Videodrome is a 1983 Canadian science fiction body horror film written and directed by David Cronenberg and starring James Woods, Sonja Smits, and Debbie Harry. Set in Toronto during the early 1980s, it follows the CEO of a small UHF television station who stumbles upon a broadcast signal featuring violence and torture. The layers of deception and mind-control conspiracy unfold as he uncovers the signal’s source, and loses touch with reality in a series of increasingly bizarre hallucinations.
Distributed by Universal Pictures, Videodrome was the first film by Cronenberg to gain backing from any major Hollywood studios. With the highest budget of any of his films to date, the film was a box-office bomb, recouping only $2.1 million from a $5.9 million budget. The film received praise for the special makeup effects, Cronenberg’s direction, Woods and Harry’s performances, its “techno-surrealist” aesthetic, and its cryptic, psychosexual themes. Cronenberg won the Best Direction award and was nominated for seven other awards at the 5th Genie Awards.
The Brood is a 1979 Canadian psychological body horror film written and directed by David Cronenberg and starring Oliver Reed, Samantha Eggar, and Art Hindle. Its plot follows a man and his mentally-ill ex-wife, who has been sequestered by a psychologist known for his controversial therapy techniques. A series of brutal unsolved murders serves as the backdrop for the central narrative.
Conceived by Cronenberg after his own acrimonious divorce, he intended the screenplay as a meditation on a fractured relationship between a husband and wife who share a child, and cast Eggar and Hindle as loose facsimiles of himself and his ex-wife. He would later state that, despite its incorporation of science fiction elements, he considered it his sole feature that most embodied a “classic horror film”. Principal photography of The Brood took place in late 1978 in Toronto on a budget of $1.5 million. The film’s score was composed by Howard Shore, in his film composing debut.
The Stendhal Syndrome (Ital. La Sindrome di Stendhal) is a 1996 Italian horror film written and directed by Dario Argento and starring his daughter Asia Argento. It was the first Italian film to use computer-generated imagery (CGI).
Stendhal syndrome is considered a real syndrome by some, first diagnosed in Florence, Italy in 1982. Argento said he experienced Stendhal syndrome as a child. While touring Athens with his parents young Dario was climbing the steps of the Parthenon when he was overcome by a trance that caused him to become lost from his parents for hours. The experience was so strong that Argento never forgot it; he immediately thought of it when he came across Graziella Magherini‘s book about the syndrome, which would become the basis of the film.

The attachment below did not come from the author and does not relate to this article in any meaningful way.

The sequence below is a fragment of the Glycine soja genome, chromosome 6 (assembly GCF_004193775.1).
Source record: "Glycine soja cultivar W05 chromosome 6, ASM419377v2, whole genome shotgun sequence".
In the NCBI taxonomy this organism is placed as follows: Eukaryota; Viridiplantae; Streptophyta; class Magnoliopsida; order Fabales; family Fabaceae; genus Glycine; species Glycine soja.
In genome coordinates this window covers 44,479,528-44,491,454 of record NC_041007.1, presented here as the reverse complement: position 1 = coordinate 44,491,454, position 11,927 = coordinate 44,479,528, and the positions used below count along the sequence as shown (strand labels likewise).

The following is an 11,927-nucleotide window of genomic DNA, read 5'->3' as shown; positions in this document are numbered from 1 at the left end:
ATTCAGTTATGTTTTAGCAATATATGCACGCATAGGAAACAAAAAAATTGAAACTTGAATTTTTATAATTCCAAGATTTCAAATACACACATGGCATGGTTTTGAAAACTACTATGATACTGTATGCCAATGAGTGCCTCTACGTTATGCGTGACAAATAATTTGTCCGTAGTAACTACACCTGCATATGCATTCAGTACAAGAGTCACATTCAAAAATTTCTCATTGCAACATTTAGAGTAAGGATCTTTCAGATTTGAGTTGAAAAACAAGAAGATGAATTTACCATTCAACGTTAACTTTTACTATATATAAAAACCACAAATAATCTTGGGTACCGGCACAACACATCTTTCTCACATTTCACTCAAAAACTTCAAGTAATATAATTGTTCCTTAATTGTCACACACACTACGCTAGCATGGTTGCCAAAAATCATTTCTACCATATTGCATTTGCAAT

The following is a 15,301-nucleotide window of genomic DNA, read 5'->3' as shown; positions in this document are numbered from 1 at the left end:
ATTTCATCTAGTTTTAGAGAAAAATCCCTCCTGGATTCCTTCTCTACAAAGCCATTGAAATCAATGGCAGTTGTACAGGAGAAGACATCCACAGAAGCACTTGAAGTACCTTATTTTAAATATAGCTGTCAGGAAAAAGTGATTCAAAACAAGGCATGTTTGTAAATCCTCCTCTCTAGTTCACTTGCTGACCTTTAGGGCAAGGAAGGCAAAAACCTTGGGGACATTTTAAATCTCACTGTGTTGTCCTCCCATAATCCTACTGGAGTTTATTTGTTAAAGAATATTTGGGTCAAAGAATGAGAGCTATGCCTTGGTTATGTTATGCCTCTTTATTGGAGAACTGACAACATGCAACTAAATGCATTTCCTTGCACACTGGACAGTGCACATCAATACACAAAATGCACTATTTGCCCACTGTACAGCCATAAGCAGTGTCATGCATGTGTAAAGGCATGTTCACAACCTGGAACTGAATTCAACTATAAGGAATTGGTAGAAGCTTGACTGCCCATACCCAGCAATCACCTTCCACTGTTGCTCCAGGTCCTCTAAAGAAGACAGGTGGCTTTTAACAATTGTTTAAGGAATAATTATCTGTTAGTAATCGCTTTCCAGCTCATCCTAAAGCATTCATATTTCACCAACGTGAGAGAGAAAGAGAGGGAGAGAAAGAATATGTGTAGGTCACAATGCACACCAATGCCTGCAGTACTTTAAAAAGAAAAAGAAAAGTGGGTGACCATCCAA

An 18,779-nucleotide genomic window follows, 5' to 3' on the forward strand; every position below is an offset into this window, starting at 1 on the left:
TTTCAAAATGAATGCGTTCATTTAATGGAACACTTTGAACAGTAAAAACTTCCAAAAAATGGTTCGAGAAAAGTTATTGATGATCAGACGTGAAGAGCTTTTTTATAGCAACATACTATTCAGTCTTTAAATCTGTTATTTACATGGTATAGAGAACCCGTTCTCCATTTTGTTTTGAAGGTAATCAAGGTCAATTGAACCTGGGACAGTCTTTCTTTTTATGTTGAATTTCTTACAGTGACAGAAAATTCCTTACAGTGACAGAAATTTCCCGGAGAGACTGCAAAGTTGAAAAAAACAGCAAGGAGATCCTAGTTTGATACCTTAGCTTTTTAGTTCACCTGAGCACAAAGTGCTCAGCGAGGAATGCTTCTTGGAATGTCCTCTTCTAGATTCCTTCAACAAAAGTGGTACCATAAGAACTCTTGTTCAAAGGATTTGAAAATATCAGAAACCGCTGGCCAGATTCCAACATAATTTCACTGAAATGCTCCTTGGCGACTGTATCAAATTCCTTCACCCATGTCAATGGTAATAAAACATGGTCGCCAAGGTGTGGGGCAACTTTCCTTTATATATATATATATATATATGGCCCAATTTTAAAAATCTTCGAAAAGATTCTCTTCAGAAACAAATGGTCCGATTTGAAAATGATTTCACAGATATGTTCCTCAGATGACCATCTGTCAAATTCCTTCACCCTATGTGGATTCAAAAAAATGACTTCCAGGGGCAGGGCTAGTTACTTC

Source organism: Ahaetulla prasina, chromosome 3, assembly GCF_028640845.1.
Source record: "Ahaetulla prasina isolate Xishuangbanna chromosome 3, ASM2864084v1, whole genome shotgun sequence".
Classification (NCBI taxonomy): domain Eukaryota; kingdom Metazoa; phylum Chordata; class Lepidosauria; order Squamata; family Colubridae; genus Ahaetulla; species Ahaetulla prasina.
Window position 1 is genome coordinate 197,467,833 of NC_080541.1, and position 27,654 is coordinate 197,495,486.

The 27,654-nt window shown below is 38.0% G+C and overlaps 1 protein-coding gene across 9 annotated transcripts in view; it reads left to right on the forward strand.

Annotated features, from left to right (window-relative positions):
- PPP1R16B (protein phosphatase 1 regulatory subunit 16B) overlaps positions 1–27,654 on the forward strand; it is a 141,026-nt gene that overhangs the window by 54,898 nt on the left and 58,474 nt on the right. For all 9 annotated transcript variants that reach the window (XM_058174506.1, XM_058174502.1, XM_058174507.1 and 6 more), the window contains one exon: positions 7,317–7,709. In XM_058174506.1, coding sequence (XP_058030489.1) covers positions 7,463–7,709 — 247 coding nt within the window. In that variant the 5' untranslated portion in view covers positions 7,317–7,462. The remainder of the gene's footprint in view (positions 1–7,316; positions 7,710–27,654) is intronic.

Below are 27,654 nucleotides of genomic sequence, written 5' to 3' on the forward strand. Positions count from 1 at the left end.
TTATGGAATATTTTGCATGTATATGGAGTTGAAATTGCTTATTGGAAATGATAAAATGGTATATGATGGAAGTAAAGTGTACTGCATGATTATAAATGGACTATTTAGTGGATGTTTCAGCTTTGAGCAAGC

Raw (French: Grave) is a 2016 French–Belgian horror drama film written and directed by Julia Ducournau, and starring Garance Marillier. The plot follows a young vegetarian’s first year at veterinary school when she tastes meat for the first time and develops a craving for flesh.
The film premiered at the 2016 Cannes Film Festival on 14 May 2016 and was theatrically released in the United States on 10 March 2017 by Focus World, and in France on 15 March 2017 by Wild Bunch. The film received critical acclaim, with praise for Ducournau’s direction and screenplay, though was met with some controversy for its graphic content.
The Kingdom (Danish title: Riget) is an eight-episode Danish television mini-series, created by Lars von Trier in 1994, and co-directed by Lars von Trier and Morten Arnfred. It has been edited together into a five-hour film for distribution in the United Kingdom and United States.
The series is set in the neurosurgical ward of Copenhagen‘s Rigshospitalet, the city and country’s main hospital, nicknamed “Riget”. “Riget” means “the realm” or “the kingdom”, and leads one to think of “dødsriget”, the realm of the dead. The show follows a number of characters, both staff and patients, as they encounter bizarre phenomena, both human and supernatural. The show is notable for its wry humor, its muted sepia colour scheme, and the appearance of a chorus of dishwashers with Down syndrome who discuss in intimate detail the strange occurrences in the hospital.
The first quartet of episodes ended with numerous questions unanswered, and in 1997, the cast reassembled to produce another group of four episodes, Riget II (The Kingdom II).This second series ended with even more questions unanswered than the first, and a third series was planned. However, due to the death in 1998 of Ernst-Hugo Järegård (who played Stig Helmer) and the subsequent death of Kirsten Rolffes (who played Mrs Drusse) in 2000, the likelihood of a third series is now very remote.[ Von Trier actually wrote the third and final season, but the production was not picked up by DR. At that point, five regular cast members had died and it seemed impossible to continue the series. The abandoned scripts were sent to the producers of Stephen King’s Kingdom Hospital, but it is unclear whether they used the scripts or not. Despite being a mini-series, The Kingdom appears as one of the 1001 Movies You Must See Before You Die. Von Trier has credited Twin Peaks and the 1965 French miniseries Belphegor as inspirations.